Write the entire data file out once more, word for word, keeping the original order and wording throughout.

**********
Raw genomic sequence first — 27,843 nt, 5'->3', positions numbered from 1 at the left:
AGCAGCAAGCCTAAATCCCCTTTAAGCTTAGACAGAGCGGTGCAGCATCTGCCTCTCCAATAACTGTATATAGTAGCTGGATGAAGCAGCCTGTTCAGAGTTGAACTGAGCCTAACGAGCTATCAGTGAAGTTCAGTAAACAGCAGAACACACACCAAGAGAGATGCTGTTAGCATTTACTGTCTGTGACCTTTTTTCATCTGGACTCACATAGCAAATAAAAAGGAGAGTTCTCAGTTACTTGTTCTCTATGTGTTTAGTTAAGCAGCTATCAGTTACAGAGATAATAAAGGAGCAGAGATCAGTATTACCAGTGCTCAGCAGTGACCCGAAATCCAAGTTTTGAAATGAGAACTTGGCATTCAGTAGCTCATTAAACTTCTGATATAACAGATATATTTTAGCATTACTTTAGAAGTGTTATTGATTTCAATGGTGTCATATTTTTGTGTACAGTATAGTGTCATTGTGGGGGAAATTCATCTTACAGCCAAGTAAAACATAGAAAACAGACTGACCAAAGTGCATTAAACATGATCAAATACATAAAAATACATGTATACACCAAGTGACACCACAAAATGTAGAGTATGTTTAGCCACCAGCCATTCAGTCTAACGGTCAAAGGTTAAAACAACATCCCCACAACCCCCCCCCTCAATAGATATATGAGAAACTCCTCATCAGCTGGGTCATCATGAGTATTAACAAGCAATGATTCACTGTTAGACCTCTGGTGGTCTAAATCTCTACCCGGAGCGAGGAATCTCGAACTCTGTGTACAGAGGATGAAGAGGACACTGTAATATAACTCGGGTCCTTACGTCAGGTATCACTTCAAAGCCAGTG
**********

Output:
Raw genomic sequence first — 27,843 nt, 5'->3', positions numbered from 1 at the left:
AGCAGCAAGCCTAAATCCCCTTTAAGCTTAGACAGAGCGGTGCAGCATCTGCCTCTCCAATAACTGTATATAGTAGCTGGATGAAGCAGCCTGTTCAGAGTTGAACTGAGCCTAACGAGCTATCAGTGAAGTTCAGTAAACAGCAGAACACACACCAAGAGAGATGCTGTTAGCATTTACTGTCTGTGACCTTTTTTCATCTGGACTCACATAGCAAATAAAAAGGAGAGTTCTCAGTTACTTGTTCTCTATGTGTTTAGTTAAGCAGCTATCAGTTACAGAGATAATAAAGGAGCAGAGATCAGTATTACCAGTGCTCAGCAGTGACCCGAAATCCAAGTTTTGAAATGAGAACTTGGCATTCAGTAGCTCATTAAACTTCTGATATAACAGATATATTTTAGCATTACTTTAGAAGTGTTATTGATTTCAATGGTGTCATATTTTTGTGTACAGTATAGTGTCATTGTGGGGGAAATTCATCTTACAGCCAAGTAAAACATAGAAAACAGACTGACCAAAGTGCATTAAACATGATCAAATACATAAAAATACATGTATACACCAAGTGACACCACAAAATGTAGAGTATGTTTAGCCACCAGCCATTCAGTCTAACGGTCAAAGGTTAAAACAACATCCCCACAACCCCCCCCCTCAATAGATATATGAGAAACTCCTCATCAGCTGGGTCATCATGAGTATTAACAAGCAATGATTCACTGTTAGACCTCTGGTGGTCTAAATCTCTACCCGGAGCGAGGAATCTCGAACTCTGTGTACAGAGGATGAAGAGGACACTGTAATATAACTCGGGTCCTTACGTCAGGTATCACTTCAAAGCCAGTG